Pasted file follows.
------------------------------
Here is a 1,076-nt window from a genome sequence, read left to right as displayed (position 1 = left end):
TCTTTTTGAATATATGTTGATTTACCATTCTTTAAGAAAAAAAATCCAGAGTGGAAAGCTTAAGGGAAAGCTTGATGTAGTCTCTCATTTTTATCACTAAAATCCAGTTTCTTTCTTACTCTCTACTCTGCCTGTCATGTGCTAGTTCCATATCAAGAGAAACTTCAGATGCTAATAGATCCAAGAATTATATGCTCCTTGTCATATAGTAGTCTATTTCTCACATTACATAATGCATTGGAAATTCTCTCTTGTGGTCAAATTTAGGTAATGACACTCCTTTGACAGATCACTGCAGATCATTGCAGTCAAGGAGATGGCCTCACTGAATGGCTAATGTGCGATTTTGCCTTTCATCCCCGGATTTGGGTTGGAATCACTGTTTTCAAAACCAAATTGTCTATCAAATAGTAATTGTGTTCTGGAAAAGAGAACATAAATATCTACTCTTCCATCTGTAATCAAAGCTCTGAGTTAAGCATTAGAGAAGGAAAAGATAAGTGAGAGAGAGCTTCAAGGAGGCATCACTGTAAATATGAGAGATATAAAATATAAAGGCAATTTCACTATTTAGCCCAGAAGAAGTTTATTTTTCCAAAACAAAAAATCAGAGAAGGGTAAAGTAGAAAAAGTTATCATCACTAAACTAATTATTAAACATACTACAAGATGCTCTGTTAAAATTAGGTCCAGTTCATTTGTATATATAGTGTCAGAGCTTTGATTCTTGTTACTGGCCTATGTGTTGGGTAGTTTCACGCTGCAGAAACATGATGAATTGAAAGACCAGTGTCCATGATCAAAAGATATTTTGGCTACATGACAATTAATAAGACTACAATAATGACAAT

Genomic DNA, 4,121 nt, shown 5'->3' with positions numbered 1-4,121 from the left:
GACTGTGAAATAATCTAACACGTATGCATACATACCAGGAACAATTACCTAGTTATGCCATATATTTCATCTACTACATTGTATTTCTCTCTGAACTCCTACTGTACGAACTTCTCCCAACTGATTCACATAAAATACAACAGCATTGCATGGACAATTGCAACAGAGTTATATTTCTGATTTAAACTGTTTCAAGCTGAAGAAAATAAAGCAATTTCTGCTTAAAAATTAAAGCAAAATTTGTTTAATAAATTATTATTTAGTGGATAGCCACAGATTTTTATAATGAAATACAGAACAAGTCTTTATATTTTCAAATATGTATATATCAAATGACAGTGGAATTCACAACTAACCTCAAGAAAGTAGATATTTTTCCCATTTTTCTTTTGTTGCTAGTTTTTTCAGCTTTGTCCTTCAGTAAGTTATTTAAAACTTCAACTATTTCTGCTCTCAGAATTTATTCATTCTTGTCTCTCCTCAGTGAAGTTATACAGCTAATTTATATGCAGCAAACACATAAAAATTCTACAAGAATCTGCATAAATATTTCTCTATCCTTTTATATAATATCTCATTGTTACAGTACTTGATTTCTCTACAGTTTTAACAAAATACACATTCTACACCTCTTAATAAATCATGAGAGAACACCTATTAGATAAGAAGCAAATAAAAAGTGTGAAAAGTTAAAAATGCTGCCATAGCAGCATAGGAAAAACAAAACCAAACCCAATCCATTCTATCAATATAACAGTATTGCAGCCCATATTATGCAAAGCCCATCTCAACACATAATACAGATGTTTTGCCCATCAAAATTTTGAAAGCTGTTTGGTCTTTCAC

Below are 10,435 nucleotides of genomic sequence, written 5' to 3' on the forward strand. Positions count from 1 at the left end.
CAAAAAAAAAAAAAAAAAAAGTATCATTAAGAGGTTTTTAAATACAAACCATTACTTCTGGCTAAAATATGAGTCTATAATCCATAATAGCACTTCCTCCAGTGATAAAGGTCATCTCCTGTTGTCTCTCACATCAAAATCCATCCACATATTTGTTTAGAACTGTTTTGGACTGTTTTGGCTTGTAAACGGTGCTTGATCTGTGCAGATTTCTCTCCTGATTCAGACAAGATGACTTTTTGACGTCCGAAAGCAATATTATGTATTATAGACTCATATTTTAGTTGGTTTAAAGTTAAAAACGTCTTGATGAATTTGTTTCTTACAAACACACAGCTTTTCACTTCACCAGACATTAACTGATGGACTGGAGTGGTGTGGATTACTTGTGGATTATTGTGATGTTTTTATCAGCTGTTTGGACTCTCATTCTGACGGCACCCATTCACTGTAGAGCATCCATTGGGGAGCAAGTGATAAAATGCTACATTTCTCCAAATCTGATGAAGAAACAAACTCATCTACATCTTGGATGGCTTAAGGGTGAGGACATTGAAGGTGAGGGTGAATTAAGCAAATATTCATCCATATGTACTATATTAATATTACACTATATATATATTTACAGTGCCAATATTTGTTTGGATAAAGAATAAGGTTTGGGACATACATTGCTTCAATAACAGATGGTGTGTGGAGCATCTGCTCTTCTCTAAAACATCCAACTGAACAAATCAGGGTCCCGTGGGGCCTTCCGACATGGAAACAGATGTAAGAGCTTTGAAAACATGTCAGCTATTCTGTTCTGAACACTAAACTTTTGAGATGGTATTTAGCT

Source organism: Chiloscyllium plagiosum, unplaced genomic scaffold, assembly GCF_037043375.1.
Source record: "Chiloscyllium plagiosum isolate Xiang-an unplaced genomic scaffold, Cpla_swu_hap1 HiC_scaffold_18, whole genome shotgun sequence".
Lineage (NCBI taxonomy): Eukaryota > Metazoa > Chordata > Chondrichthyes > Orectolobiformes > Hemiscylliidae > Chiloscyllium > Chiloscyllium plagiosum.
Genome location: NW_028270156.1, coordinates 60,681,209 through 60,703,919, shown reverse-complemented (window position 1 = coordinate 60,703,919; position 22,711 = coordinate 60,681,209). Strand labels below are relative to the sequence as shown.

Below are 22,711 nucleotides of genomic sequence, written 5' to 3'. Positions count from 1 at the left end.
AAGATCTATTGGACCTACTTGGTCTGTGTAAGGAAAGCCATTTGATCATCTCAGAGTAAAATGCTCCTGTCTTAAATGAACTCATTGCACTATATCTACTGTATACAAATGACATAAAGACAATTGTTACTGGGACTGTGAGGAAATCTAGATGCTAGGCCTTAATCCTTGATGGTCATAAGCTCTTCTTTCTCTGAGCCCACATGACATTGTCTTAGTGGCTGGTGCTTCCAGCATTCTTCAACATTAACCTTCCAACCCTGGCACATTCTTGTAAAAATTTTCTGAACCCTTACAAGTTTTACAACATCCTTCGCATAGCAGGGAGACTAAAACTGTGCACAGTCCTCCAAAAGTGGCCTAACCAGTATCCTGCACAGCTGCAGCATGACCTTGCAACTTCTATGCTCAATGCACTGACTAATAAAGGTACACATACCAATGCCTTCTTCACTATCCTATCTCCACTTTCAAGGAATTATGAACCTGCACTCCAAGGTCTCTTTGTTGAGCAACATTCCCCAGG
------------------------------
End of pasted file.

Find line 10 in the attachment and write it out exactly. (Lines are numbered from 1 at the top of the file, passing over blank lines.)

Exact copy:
Genome location: NW_028270156.1, coordinates 60,681,209 through 60,703,919, shown reverse-complemented (window position 1 = coordinate 60,703,919; position 22,711 = coordinate 60,681,209). Strand labels below are relative to the sequence as shown.